Photogrammetry and Zhongshan Pavilion: Reconstructing Urban Memory of the Wenxi Fire

Haoran Chang

In accordance with the government’s scorched-earth policy, on November 12, 1938, a devastating fire was started in the city of Changsha, China. This military strategy calls for the intentional burning and destruction of all valuable resources, such as buildings, food, and transportation infrastructure, to prevent the invading enemy from utilizing them. During the Second Sino-Japanese War (1937–1945), the governor of Changsha followed instructions from the Nationalist government to execute this scorched-earth policy. Yet officials mistakenly initiated the fire too quickly and destroyed the more-than-three-thousand-year-old city. In this fire, thousands of people lost their lives, and the majority of the city’s buildings were destroyed. Referred to today as the Changsha Fire of 1938, or the Wenxi Fire, this event left Changsha one of the most damaged cities during World War II, alongside Stalingrad, Hiroshima, and Nagasaki. Zhongshan Pavilion is one of the few architectural structures that survived the 1938 Wenxi Fire. As technology widely applied in cultural preservation, photogrammetry can play a significant role in preserving this structure for future generations. Yet this project intends to further the conversation about the role of photogrammetry in memory preservation by considering the Zhongshan Pavilion as a heterogeneous site. The resulting virtual 3-D model opens new potentialities in challenging historical narratives that are told in the singular voice (the state’s) as presented at the physical site in Changsha. Rather than following the path of criticizing digitalization as an extension and magnification of fragmentedness and rootlessness, the constructed virtual 3-D model of Zhongshan Pavilion may expand the fixed and structured memory preserved in the physical location and bring vitality to the preservation of multiple memories in a new kind of public space.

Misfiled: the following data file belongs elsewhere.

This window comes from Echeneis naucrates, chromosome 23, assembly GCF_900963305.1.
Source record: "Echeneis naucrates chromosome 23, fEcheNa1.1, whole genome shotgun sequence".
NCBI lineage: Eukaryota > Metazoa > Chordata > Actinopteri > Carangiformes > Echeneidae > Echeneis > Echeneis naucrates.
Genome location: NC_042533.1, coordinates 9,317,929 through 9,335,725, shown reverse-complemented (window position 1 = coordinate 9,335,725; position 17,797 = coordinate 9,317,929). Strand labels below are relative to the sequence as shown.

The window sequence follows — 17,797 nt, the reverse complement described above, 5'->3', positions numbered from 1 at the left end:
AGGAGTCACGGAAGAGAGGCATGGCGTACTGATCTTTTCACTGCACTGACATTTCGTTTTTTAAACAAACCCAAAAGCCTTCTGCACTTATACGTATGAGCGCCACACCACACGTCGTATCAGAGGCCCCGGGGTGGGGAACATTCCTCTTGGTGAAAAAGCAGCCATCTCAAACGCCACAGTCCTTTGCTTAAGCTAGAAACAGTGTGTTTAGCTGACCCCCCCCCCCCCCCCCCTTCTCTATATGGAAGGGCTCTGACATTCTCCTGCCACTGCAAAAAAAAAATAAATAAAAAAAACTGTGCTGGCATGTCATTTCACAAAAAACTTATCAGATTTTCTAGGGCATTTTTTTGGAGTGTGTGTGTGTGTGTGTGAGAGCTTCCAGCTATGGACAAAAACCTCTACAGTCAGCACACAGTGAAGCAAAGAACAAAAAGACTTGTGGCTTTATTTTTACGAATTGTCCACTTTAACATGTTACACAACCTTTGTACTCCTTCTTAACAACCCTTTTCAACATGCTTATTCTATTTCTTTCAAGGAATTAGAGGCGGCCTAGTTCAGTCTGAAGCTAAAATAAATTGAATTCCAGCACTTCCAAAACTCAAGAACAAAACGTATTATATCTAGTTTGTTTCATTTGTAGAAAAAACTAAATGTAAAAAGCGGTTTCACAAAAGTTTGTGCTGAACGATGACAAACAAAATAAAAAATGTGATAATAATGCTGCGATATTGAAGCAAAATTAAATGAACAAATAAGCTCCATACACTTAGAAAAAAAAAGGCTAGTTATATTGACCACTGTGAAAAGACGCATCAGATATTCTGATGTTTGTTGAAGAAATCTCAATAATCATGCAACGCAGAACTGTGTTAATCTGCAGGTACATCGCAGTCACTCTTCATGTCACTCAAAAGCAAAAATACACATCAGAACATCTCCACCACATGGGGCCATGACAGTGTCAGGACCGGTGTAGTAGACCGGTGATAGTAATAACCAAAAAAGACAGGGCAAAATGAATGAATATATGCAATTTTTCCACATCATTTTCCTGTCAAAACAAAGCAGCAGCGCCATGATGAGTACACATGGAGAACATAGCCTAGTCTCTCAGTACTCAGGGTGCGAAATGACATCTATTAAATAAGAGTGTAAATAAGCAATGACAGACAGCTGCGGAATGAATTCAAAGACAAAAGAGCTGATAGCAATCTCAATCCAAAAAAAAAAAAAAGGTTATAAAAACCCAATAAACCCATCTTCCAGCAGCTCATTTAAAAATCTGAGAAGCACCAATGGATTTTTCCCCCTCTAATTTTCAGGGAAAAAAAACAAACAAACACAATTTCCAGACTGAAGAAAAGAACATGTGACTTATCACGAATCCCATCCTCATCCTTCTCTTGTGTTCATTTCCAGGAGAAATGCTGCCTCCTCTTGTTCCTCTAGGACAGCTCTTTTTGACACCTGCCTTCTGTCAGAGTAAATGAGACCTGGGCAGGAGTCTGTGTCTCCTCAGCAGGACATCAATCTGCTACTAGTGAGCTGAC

Click this link to access Chang’s full artist statement.

Haoran Chang is a multidisciplinary artist who uses video installation, virtual reality, and digital print to explore the social construction and digital mediation in contemporary society. Chang is also the founder of Chameleon Gallery, an online virtual reality contemporary art gallery that focuses on bridging traditional media and virtual reality in creating, exhibiting, and distributing art.


Bloodlines, Kinship

Hilary A. Short